Works-in-Progress Session on New Strategies in Language Science Research and Training

On July 26, 2017, CRRC, ARISC and American Councils present the 19th and final talk of the Spring/Summer 2017 Works-in-Progress series on “New Strategies in Language Science Research and Training”.

Authors: Maria Polinsky, University of Maryland., and Léa Nash, University Paris Lumières-Paris 8

Education and research typically include the theoretical component and the in-field, or experimental component. Often the two components are separated not only conceptually but also spatially, with the theory tied to a university lab or classroom, and the more empirical component requiring travel to a site where the theory can be tested. In many projects, both components have to come together for a more successful outcome. As scientists increasingly attempt to synthesize complex systems at different scales, modular groups of researchers working together on a temporary basis are becoming more and more necessary. The concept of a field station is designed to bring these two components together. A field station is a centralized facility that coordinates scientific research on particular projects by providing (i) research infrastructure, (ii) access to specific social, biological, or ecological systems which are not immediately available to researchers from different universities, (iii) access to local communities with the goal of training local specialists in a given field. Thus the mission of a field station is to promote research, education, and public service in global science, interdisciplinary research, sustainable development, and community involvement. We will discuss the concept of a field station more generally and will then explore its possible application to the Georgian setting.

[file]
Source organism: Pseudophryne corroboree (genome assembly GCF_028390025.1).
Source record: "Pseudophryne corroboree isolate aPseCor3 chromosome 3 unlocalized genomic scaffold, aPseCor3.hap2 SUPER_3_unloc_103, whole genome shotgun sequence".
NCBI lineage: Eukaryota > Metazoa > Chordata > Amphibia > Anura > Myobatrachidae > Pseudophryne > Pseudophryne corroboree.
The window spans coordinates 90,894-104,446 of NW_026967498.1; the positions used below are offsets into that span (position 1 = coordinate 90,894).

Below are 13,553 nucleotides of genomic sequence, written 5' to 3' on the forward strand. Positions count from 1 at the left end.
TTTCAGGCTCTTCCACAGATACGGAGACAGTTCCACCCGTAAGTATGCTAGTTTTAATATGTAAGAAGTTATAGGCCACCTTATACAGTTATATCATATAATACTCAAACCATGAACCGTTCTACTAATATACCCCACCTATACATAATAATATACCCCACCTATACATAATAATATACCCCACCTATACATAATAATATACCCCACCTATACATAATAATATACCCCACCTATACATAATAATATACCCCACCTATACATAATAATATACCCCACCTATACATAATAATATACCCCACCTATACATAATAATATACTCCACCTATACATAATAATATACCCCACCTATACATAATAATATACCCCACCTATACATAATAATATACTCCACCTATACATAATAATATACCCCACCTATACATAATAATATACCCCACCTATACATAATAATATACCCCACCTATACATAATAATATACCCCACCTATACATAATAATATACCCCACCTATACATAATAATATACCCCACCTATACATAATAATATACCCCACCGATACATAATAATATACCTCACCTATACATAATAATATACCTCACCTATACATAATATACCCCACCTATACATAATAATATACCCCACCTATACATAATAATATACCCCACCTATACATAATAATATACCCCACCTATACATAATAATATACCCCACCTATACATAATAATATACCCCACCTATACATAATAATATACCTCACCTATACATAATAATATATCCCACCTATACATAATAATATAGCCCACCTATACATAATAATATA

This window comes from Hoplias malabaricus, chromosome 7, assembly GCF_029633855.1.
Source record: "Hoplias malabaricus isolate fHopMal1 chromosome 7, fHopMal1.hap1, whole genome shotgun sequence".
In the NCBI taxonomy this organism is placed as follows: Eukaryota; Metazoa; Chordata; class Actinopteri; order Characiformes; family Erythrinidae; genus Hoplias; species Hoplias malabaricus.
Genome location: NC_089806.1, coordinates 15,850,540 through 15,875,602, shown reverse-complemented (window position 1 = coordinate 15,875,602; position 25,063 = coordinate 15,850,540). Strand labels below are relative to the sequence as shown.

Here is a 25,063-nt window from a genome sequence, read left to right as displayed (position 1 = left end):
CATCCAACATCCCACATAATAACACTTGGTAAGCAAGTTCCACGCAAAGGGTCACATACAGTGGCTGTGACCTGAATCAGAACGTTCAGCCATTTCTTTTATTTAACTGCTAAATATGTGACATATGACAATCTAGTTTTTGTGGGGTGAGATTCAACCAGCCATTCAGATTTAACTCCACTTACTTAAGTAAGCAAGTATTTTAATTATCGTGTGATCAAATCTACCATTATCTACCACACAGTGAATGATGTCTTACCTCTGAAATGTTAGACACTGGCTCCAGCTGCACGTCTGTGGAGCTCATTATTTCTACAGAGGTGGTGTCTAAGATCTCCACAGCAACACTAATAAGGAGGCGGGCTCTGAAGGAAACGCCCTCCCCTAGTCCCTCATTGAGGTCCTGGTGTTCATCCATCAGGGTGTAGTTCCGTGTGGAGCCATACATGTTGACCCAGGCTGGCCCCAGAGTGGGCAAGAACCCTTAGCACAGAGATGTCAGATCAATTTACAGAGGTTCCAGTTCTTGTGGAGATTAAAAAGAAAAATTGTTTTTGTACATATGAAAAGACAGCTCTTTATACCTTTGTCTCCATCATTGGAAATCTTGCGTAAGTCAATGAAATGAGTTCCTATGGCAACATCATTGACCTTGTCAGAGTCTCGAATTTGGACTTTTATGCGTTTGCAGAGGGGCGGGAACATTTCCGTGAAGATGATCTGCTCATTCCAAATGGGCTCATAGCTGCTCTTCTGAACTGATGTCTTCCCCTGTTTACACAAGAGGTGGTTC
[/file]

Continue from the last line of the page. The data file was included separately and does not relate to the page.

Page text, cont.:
Maria Polinsky is Professor of Linguistics, Associate Director of the Language Science Center, and Director of the Field Station Program at the University of Maryland. Her interests combine theoretical syntax, experimental approaches to sentence structure, and cross-linguistic variation. 

Léa Nash is a Professor of Linguistics at the University Paris Lumières-Paris 8 and conducts research at the Laboratory on Formal Structure on Language at CNRS. She holds a PhD Degree from Paris 8. Professor Nash is a syntactician and has worked on linguistic typology, ergativity, case theory and argument structure in Romance languages, Russian and Georgian.

W-i-P is an ongoing academic discussion series based in Tbilisi, Georgia, that takes place at the new office of CRRC at Chkhikvadze St. 1. It is co-organized by the Caucasus Research Resource Centers (CRRC), the American Councils for International Education: ACTR/ACCELS, and the American Research Institute of the South Caucasus (ARISC). All of the talks are free and open to the public.

The purpose of the W-i-P series is to provide support and productive criticism to those researching and developing academic projects pertaining the Caucasus region.

Would you like to present at one of the W-i-P sessions, please contact: